NEW ORLEANS, La. -- A difficult-to-diagnose electrical problem in the heart may be responsible for a significant proportion of sudden, unexplained deaths in young people each year, according to findings published today in Mayo Clinic Proceedings and presented at the American Heart Association’s Scientific Sessions 2004 in New Orleans.
Catecholaminergic polymorphic ventricular tachycardia (CPVT) is a disorder triggered by exercise or stress in which the heart’s pumping chambers go into wild, uncontrolled rhythms that do not pump blood effectively. In contrast to long QT syndrome, another inherited heart rhythm condition, CPVT cannot be diagnosed through a resting electrocardiogram (ECG). The first indication of CPVT often is exercise-induced fainting or sudden death.
In up to 20 percent of sudden deaths involving young people, the cause of death remains a mystery even after a conventional autopsy. Michael Ackerman, M.D., Ph.D., director of the Long QT Syndrome Clinic and Sudden Death Genomics Laboratory at Mayo Clinic, says fatal electrical conditions may be the culprit in many sudden, unexplained death (SUD) cases.
"CPVT could be called the perfect electrical assassin, because it is difficult to detect in advance, and after death can only be identified by a molecular autopsy or by provocative stress testing in family members left behind," says Dr. Ackerman. "Our study shows for the first time how common it may be."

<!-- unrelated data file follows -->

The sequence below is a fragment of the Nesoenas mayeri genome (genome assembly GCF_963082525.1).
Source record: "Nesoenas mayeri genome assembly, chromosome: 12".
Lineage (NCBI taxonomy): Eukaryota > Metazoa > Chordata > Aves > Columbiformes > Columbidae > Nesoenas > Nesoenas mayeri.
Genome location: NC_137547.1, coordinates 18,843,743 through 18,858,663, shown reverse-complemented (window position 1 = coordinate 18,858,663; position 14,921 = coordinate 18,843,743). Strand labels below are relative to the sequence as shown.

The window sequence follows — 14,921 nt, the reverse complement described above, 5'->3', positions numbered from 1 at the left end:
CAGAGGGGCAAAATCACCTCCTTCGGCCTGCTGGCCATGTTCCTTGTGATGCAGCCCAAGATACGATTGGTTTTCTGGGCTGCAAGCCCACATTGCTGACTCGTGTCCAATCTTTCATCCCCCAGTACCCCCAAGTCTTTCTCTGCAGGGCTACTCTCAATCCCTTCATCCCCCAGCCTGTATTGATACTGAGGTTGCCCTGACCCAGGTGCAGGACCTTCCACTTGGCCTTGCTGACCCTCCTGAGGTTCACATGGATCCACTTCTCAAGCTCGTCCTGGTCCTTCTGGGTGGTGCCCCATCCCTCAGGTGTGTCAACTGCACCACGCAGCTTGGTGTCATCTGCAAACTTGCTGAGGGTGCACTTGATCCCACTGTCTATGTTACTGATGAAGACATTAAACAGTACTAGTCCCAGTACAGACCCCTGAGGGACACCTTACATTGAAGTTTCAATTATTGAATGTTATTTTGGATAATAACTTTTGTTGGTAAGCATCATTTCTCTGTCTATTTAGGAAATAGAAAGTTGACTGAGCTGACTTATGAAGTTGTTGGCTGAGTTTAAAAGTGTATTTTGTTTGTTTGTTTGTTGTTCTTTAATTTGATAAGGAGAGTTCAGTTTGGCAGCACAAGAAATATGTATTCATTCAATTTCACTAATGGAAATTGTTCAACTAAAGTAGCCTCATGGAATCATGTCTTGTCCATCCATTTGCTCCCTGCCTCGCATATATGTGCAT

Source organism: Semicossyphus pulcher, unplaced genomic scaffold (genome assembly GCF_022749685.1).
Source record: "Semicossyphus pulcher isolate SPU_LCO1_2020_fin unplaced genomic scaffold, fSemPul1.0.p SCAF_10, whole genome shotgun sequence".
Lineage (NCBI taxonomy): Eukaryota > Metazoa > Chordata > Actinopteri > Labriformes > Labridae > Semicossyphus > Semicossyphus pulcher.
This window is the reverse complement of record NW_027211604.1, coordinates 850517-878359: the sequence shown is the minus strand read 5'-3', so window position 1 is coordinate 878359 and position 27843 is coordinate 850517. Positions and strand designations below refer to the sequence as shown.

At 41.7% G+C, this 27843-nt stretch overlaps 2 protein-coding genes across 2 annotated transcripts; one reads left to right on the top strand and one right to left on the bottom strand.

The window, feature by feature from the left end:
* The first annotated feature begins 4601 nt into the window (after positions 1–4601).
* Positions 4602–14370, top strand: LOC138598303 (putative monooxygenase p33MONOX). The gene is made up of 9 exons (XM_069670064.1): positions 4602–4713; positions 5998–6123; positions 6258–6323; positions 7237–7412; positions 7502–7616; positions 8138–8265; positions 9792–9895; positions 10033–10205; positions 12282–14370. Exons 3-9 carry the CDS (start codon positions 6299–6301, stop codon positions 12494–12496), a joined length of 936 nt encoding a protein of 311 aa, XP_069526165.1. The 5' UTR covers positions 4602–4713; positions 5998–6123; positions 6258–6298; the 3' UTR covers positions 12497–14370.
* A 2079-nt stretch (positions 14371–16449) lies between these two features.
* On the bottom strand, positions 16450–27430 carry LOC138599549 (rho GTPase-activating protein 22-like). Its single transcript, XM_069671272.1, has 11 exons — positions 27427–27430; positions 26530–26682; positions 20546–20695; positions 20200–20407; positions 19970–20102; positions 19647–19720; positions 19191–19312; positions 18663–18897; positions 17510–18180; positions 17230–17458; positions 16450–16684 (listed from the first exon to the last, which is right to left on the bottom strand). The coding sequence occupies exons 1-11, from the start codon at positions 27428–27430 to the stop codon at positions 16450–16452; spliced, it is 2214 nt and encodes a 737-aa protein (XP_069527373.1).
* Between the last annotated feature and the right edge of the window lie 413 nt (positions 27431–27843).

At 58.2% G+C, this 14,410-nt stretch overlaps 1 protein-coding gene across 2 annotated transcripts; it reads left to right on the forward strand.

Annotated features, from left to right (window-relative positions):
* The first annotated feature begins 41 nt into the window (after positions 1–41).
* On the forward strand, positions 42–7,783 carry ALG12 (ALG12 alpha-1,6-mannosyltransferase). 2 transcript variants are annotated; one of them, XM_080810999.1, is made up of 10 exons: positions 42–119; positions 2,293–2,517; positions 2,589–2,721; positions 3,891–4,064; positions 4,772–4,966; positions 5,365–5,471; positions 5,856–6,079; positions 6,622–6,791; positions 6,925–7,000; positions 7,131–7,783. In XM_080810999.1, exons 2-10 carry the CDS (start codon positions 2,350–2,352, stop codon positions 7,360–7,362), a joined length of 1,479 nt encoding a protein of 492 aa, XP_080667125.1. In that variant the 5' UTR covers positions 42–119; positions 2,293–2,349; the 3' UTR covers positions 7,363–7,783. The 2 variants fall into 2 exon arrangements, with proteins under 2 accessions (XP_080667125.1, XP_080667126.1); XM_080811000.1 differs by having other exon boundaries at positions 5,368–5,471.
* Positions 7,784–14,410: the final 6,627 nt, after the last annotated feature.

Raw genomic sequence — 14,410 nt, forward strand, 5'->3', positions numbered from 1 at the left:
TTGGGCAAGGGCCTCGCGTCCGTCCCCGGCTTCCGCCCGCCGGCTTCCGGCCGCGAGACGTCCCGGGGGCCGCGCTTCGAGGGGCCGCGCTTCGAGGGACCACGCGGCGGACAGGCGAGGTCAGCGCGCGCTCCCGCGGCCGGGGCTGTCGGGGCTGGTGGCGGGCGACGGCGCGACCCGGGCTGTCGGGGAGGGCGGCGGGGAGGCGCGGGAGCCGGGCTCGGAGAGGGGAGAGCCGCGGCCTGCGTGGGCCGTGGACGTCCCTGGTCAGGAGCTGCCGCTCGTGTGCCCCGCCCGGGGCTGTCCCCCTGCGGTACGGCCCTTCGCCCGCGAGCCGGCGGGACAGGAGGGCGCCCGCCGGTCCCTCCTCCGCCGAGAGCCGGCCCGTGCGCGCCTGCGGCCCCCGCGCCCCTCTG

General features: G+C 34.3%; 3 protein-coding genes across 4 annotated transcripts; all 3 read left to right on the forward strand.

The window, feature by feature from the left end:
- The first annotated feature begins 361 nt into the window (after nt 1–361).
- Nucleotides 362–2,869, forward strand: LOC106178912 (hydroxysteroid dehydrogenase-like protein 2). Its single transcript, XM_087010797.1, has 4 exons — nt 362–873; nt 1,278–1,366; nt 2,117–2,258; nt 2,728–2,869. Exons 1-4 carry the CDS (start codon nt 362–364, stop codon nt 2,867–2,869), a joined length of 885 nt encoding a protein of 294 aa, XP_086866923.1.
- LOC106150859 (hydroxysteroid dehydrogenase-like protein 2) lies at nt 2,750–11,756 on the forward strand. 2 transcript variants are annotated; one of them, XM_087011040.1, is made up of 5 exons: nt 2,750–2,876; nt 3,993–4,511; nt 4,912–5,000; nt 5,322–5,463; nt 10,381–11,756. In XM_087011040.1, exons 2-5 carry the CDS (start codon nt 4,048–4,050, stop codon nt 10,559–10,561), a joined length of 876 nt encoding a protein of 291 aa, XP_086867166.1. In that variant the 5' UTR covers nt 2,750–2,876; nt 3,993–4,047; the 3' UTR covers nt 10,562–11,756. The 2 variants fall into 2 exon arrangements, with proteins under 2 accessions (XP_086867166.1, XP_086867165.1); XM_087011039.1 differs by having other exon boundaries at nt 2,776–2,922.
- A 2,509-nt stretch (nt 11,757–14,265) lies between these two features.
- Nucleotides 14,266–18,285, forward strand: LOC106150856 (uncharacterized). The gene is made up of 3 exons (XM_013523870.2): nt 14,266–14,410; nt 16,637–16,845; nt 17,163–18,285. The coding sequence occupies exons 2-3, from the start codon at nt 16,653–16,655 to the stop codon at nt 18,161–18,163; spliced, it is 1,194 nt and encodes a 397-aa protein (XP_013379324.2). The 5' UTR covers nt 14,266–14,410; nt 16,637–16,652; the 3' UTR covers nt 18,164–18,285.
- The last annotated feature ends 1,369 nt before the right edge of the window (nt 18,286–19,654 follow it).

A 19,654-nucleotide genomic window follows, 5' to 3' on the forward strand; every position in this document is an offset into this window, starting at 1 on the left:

Dr. Ackerman led a molecular (genomic) autopsy study involving 49 young people (average age 14 years) who had died suddenly, and for whom the coroner or medical examiner had been unable to establish a cause and manner of death. The molecular autopsy found mutations that cause CPVT in seven cases, nearly 15 percent. Because the condition can be inherited, he says the findings should lead to testing of blood relatives in cases of unexplained death, either using stress tests or genetic evaluation.
"Treatments, including beta-blockers or implantable defibrillators, are available to prevent the catastrophic manifestations of CPVT," Dr. Ackerman says. "But we can’t treat what we haven’t diagnosed, so family members should be screened. Hopefully this work is a step toward preventing more of these tragedies."
Others who worked with Dr. Ackerman on this study are: David Tester and Daniel Spoon from Mayo Clinic; and Hector Valvidia, M.D., Ph.D., and Jonathan Makielski, M.D., from the University of Wisconsin.
A peer-review journal, Mayo Clinic Proceedings publishes original articles and reviews dealing with clinical and laboratory medicine, clinical research, basic science research and clinical epidemiology. Mayo Clinic Proceedings is published monthly by the Mayo Foundation for Medical Education and Research as part of its commitment to the medical education of physicians. The journal has been published for more than 75 years and has a circulation of 130,000 nationally and internationally. Copies of the article are available online at http://www.mayo.edu/proceedings.
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